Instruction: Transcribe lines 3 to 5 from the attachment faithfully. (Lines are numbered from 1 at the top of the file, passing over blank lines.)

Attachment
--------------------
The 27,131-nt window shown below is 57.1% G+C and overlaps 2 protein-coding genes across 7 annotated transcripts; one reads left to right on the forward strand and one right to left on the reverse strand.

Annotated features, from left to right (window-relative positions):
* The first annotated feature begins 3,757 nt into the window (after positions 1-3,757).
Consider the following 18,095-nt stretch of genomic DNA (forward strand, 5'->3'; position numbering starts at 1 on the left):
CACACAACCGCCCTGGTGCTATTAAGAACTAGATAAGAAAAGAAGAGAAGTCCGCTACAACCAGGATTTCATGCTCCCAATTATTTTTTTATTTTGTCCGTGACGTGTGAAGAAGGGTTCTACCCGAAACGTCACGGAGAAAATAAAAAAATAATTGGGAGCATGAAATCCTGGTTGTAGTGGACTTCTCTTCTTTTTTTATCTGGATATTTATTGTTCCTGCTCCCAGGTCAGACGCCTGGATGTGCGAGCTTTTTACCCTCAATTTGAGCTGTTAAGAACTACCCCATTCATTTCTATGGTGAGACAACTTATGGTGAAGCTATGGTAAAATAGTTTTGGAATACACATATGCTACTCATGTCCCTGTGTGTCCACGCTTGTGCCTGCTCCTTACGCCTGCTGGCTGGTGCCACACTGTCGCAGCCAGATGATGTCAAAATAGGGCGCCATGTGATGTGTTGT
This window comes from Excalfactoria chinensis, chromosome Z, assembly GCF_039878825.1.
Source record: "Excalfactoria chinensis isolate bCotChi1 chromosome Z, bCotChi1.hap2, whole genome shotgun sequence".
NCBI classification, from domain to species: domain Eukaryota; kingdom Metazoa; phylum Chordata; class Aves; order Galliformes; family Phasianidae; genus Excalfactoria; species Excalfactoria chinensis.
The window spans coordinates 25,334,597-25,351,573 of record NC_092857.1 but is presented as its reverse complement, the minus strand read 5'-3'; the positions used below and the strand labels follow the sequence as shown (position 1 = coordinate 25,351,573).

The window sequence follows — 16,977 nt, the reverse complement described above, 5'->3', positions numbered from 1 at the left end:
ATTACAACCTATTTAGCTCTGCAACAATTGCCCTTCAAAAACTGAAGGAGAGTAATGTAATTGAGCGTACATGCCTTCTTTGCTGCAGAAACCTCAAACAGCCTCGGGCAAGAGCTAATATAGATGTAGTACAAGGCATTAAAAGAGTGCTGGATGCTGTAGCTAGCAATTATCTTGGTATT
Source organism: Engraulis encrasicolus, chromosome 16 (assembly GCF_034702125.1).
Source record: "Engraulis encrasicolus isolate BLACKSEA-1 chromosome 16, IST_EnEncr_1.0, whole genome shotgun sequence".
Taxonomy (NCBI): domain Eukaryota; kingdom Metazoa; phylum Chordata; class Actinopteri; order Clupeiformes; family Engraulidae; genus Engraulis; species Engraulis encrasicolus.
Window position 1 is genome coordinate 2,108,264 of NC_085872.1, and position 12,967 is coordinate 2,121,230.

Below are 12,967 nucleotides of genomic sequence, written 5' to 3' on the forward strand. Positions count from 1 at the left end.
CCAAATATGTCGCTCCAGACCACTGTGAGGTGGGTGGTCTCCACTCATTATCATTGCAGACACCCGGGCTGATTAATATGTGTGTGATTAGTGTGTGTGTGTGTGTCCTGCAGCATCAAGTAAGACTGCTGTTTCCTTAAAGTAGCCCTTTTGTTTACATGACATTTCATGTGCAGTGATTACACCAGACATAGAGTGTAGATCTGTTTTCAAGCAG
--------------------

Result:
* The first annotated feature begins 3,757 nt into the window (after positions 1-3,757).
Consider the following 18,095-nt stretch of genomic DNA (forward strand, 5'->3'; position numbering starts at 1 on the left):
CACACAACCGCCCTGGTGCTATTAAGAACTAGATAAGAAAAGAAGAGAAGTCCGCTACAACCAGGATTTCATGCTCCCAATTATTTTTTTATTTTGTCCGTGACGTGTGAAGAAGGGTTCTACCCGAAACGTCACGGAGAAAATAAAAAAATAATTGGGAGCATGAAATCCTGGTTGTAGTGGACTTCTCTTCTTTTTTTATCTGGATATTTATTGTTCCTGCTCCCAGGTCAGACGCCTGGATGTGCGAGCTTTTTACCCTCAATTTGAGCTGTTAAGAACTACCCCATTCATTTCTATGGTGAGACAACTTATGGTGAAGCTATGGTAAAATAGTTTTGGAATACACATATGCTACTCATGTCCCTGTGTGTCCACGCTTGTGCCTGCTCCTTACGCCTGCTGGCTGGTGCCACACTGTCGCAGCCAGATGATGTCAAAATAGGGCGCCATGTGATGTGTTGT